The Middle East Policy Council convened its 86th Capitol Hill Conference on Thursday, October 13. “The Middle East and the Next Administration: Challenges, Opportunities and Recommendations” provided the public with varied perspectives on how the next U.S. president should approach the region’s most intractable problems, including the Israeli-Palestinian conflict, the civil wars in Syria and Yemen, and Iran’s role in the Arab world.
The four-person panel offered their expertise as former government officials and active members of civil society through multiple prior U.S. administrations. Richard J. Schmierer (former U.S. Ambassador to Oman; Chairman of the Board of Directors, Middle East Policy Council) moderated the event and Thomas Mattair (Executive Director, Middle East Policy Council) was the discussant. The panelists included Chas W. Freeman, Jr. (Former Ambassador, Saudi Arabia); Ilan Goldenberg (Senior Fellow & Director, Middle East Security Program, Center for a New American Security); James Zogby (President, Arab American Institute); and Gerald F. Hyman (Former Senior Advisor and President, Hills Program, Center for Strategic and International Studies).
Ambassador Freeman projected that political gridlock will continue to plague the next U.S. president, and that he or she will likely double down on the current militaristic policy in the region at the expense of greater diplomacy. Ambassador Freeman suggested that the current U.S. role in Syria is merely a “feel good” posture, as it allows the U.S. to claim to be doing something when in fact the current administration has no coherent Syria policy. He shared a similar view on Iraq, arguing that U.S. policy there needed a “hard scrub” but would likely continue without much substantive review. In terms of prescriptions, Ambassador Freeman advocated cutting off overt and covert aid to all groups in Syria and advising other external actors to do the same. Without the fuel of arms and other support from the outside, he argued, diplomatic progress would stand a greater chance of success and tensions between Saudi Arabia and Iran might even subside somewhat.
Mr. Goldenberg emphasized the danger posed by various security vacuums in the region, particularly as they combine with proxy wars that are well funded and armed by regional actors. The perception that the U.S. is pulling back from the region contributes to the combustibility of these various pockets of instability, Mr. Goldenberg argued. However, he was skeptical that the next U.S. president should fully de-escalate from the primary conflicts in the region. Instead, he argued for a role for the U.S. to fill these security vacuums, particularly in Syria and Iraq, by articulating better which groups are U.S. partners and then backing them more aggressively as forces on the ground to advance stability. In addition to bringing more stability to the region, this approach could reinforce confidence among allies that the U.S. remains a committed actor. It could also give the U.S. more leverage to ask its allies to modify their behavior.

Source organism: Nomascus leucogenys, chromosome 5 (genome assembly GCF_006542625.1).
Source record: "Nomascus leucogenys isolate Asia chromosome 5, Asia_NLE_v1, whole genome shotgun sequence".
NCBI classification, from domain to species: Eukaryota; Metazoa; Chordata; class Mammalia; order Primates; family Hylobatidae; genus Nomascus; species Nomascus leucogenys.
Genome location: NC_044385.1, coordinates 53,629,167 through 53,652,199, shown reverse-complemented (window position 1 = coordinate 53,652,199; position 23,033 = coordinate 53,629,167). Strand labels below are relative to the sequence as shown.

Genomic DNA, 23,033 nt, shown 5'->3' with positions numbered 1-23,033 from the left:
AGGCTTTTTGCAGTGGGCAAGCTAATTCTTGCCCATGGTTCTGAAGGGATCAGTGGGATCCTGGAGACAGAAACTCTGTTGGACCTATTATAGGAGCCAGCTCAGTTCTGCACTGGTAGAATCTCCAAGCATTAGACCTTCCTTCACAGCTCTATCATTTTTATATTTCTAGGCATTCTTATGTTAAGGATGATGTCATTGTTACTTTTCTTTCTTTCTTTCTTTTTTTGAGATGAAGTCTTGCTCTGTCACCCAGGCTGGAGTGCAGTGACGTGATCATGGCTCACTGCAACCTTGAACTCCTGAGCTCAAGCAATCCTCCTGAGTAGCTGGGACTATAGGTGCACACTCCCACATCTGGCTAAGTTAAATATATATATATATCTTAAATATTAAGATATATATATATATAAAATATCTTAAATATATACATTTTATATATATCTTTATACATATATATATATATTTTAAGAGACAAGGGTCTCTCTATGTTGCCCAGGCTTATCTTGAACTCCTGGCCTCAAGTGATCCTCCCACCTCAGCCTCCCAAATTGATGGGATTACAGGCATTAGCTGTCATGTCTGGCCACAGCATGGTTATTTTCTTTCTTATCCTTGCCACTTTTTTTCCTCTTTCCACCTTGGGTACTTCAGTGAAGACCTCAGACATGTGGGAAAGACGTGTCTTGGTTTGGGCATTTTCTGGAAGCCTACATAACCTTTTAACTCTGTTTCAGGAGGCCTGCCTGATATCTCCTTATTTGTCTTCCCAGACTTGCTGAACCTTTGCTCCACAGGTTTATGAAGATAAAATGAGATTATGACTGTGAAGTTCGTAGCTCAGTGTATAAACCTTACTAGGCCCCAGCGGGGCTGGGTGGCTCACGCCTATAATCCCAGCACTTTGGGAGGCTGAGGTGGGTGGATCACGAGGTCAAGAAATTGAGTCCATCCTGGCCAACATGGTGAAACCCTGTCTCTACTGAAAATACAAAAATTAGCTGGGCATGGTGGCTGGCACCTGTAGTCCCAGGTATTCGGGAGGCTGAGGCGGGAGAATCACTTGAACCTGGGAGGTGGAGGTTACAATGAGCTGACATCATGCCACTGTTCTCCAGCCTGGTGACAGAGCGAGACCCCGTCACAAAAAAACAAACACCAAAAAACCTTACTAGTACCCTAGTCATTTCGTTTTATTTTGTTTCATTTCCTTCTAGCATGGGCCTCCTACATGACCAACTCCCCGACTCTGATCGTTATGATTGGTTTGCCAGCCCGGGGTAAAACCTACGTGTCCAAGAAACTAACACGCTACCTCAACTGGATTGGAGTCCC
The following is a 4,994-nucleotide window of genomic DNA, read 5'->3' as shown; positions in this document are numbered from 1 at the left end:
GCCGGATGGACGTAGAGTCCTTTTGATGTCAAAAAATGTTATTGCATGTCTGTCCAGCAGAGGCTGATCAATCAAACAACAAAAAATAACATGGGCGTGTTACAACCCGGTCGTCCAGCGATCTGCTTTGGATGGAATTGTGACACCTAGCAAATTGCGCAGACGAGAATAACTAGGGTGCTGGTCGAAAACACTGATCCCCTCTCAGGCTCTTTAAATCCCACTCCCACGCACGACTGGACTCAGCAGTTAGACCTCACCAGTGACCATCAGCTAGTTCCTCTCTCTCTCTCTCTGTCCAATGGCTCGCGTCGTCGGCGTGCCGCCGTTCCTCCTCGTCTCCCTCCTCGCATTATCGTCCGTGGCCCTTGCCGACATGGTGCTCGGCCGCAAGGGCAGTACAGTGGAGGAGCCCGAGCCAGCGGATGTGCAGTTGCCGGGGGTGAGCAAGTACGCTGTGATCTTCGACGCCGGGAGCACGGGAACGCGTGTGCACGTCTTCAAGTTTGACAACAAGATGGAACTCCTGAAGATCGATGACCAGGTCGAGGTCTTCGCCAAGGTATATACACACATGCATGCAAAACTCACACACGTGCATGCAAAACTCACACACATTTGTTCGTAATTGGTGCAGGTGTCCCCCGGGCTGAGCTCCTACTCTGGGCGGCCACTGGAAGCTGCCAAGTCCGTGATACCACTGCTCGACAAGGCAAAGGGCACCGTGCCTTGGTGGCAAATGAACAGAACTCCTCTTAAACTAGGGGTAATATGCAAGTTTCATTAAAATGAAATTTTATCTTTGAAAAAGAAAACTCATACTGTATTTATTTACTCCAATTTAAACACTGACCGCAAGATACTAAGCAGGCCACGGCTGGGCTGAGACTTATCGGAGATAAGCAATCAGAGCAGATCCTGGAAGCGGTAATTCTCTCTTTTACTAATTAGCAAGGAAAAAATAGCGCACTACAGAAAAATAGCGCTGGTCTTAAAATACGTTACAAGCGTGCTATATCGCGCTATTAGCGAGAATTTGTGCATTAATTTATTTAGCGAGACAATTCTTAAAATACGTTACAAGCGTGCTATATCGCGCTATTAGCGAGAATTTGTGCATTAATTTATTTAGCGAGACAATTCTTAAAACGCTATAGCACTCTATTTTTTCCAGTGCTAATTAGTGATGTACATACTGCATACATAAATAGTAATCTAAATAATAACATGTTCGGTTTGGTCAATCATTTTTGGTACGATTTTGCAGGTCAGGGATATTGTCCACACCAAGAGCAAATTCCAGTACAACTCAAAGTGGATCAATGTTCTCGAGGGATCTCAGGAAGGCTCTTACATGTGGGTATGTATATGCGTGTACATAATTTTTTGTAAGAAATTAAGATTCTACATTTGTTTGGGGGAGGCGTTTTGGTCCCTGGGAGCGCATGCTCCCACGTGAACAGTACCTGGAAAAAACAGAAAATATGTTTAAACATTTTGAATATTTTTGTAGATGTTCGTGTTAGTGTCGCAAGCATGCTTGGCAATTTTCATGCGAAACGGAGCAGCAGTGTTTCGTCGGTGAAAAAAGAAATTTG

Mr. Zogby underlined the lessons of the Iraq war: that a surge in U.S. military power does not necessarily translate to lasting security gains in the Middle East. The reconfigured landscape after the Arab Awakenings suggests even less of a constructive role for a large U.S. military presence in the region. Mr. Zogby emphasized the need to get serious about changing behavior: by punishing Israel for new settlement activity by reducing their foreign aid package; by helping to extract Saudi Arabia from the war in Yemen through greater assurances that the U.S. will guarantee their security; and by acknowledging that U.S. credibility in Syria may be too low to be a constructive broker there. He also urged restraint in cases like Mosul, where the U.S. might slow down the advance to reclaim the city until Iraqi forces are at a point where they have the numbers and competency to hold it.
Mr. Hyman divided the region into six types of countries, mirroring their categorization on the widely referenced Fragile States Index. His point was to illustrate the diversity of country profiles in the region, and how these differences could inform U.S. policy in the future, particularly as these states convulse and interact with one another. One novel suggestion that Mr. Hyman emphasized was that the U.S. should focus more on states like Jordan, Tunisia and Egypt that are relatively stable, with the goal of bolstering their ability to resist discord and disintegration in the future. He also advised policy makers in the next administration to look carefully at the borders in the region, identifying instances where political empowerment of some groups might serve to stabilize the country overall.
The full video from the event is already available on the Middle East Policy Council website. An edited video by speaker, including a full transcript from the event will be posted in a few days at www.mepc.org and published in the next issue of the journal Middle East Policy. For members of the media interested in contacting these speakers or other members of the Middle East Policy Council’s leadership, please email firstname.lastname@example.org.